Upper Hutt is a city in the Wellington Region of the North Island of New Zealand, and one of the four cities that constitute the Wellington metropolitan area. Upper Hutt is approximately 30 km north-east of Wellington, the citys main urban area is on this plain. A smaller flood plain lies upstream, above the Kaitoke Gorge, Upper Hutt has a temperate climate however due to its sheltered valley location, it generally tends to be warmer than inner city Wellington in summer and much colder in the winter. It is not uncommon in summer for temperatures to reach the mid 30s Celsius, snow generally doesnt fall below 300m, but in 2011 Upper Hutt sea level snow occurred twice, as part of 2011 New Zealand snowstorms. On 25 July and again between 14 and 16 August which was the heaviest blizzard in Upper Hutt since 1976 and came as a novelty to residents. Upper Hutt receives about 1400mm of rain per year, Upper Hutt City Council administers the city with its surrounding rural areas and reserves. Its area is 540 km², the third-largest area of city council in New Zealand, after Dunedin, New Zealand local authorities with a large land area are usually termed districts, but Upper Hutt maintains its status as a city largely because of its high degree of urbanisation.
Upper Hutt was originally administered by the Hutt County Council, which was constituted in 1877, the Town Board was proclaimed on 24 April 1908. Upper Hutt became a Borough on 26 February 1926 and a City on 2 May 1966, on 1 April 1973, the Rimutaka Riding of Hutt County was added to the city. Today, Upper Hutt City falls entirely within the boundaries of the Rimutaka electorate, Upper Hutt was represented by the Heretaunga electorate prior to the introduction of MMP in 1996, when the seat was merged with Eastern Hutt to form Rimutaka. The main urban area of the city has a population of 40,100, developments in the area include Mount Marua, Marua Downs, Waitoka Estate, and Riverstone Terraces. A development called The Lanes was proposed but rejected by the Lanes Commissioners appointed by the Council and this decision was made as to ensure the maintenance of the significant rural character and amenity in the Mangaroa Valley. Upper Hutt is in an area known as Orongomai. The first residents of the area were Māori of the Ngai Tara iwi, various other iwi controlled the area in the years before 1840, and by the time the first colonial settlers arrived the area was part of the Te Atiawa rohe.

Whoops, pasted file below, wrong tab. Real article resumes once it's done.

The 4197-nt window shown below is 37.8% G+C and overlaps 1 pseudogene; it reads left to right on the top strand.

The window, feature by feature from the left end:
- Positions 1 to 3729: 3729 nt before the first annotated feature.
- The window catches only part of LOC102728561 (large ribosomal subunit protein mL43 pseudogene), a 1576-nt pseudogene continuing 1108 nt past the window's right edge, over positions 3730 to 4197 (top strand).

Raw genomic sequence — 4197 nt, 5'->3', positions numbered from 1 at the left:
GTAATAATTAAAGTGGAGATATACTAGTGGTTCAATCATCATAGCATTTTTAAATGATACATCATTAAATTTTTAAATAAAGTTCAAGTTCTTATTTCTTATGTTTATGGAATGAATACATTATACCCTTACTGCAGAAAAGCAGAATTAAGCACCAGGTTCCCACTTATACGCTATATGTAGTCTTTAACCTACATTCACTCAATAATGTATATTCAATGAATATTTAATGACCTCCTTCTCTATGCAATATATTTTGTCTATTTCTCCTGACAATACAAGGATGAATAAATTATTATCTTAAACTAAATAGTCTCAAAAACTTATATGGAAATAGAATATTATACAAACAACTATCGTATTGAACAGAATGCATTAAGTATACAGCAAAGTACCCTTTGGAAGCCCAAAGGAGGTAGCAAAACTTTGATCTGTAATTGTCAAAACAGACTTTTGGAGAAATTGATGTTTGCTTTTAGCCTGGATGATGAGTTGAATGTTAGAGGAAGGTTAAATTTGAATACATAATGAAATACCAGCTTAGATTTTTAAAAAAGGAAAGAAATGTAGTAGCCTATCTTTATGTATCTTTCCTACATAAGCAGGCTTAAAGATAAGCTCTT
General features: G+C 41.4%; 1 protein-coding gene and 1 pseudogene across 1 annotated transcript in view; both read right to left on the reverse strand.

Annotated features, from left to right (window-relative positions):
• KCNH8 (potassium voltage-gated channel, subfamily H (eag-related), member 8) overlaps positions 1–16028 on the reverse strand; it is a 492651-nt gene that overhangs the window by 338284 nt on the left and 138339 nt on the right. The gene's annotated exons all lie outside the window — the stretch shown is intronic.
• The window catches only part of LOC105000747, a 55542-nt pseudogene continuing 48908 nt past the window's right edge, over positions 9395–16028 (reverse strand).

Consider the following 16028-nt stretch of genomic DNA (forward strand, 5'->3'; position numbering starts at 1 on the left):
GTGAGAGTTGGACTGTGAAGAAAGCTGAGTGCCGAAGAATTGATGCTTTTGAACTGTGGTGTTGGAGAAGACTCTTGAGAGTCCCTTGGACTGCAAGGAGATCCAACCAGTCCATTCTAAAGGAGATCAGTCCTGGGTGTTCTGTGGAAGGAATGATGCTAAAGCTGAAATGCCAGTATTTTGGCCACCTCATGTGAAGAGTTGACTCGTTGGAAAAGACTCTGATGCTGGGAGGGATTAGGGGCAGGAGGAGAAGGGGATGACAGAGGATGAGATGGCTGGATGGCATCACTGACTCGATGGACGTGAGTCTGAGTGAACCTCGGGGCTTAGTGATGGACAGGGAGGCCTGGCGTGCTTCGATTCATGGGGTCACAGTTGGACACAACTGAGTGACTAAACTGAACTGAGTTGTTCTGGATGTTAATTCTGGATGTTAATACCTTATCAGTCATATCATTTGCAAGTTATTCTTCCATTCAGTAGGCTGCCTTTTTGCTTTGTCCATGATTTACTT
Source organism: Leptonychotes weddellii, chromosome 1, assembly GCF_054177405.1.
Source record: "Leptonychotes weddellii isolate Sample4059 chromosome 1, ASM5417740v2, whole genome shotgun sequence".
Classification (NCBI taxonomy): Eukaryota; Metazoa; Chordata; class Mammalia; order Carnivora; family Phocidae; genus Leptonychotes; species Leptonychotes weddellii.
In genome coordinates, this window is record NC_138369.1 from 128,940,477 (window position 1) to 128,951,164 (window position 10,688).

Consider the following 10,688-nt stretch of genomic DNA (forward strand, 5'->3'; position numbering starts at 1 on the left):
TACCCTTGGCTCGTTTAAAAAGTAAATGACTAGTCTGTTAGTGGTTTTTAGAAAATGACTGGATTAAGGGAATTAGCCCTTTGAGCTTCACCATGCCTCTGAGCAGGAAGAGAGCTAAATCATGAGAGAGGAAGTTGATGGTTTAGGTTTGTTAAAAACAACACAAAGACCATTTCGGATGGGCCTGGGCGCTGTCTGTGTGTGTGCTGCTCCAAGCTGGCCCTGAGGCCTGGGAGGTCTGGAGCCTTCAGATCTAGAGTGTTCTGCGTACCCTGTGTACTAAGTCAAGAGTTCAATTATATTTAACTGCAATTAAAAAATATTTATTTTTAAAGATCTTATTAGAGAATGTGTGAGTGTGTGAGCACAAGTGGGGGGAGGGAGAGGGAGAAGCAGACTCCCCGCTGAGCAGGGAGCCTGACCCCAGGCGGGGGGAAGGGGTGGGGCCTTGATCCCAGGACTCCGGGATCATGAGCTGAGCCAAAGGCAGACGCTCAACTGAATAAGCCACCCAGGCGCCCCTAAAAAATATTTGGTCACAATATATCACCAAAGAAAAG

Orongomai Marae is to the south of the city centre. Richard Barton, who settled at Trentham in 1841 in the now known as Trentham Memorial Park, was the first European resident. Barton subsequently subdivided his land and set aside an area that was turned into parkland. James Brown settled in the area became the Upper Hutt town in 1848
Hastings, New Zealand
Hastings is a New Zealand city and is one of the two major urban areas in Hawkes Bay, on the east coast of the North Island of New Zealand. The population of Hastings is about 68,900 as of the June 2016, Hastings is about 18 kilometres inland of the coastal city of Napier. These two neighbouring cities are often called The Bay Cities or The Twin Cities, the combined population of the Napier-Hastings Urban Area is 131,000 people, which makes it the sixth-largest urban area in New Zealand, closely following Tauranga. The city is the centre of the Hastings District. The city of Hastings and its suburbs of Flaxmere and Havelock North are the principal settlements in the Hastings District. These main centres are surrounded by thirty-eight rural settlements, including Clive, Hastings District covers an area of 5,229 square kilometres and has 1.7 % of the population of New Zealand, ranking it fourteenth in size out of the seventy-four territorial authorities. Since the merger of the surrounding and satellite settlements, Hastings has grown to one of the largest urban areas in Hawkes Bay.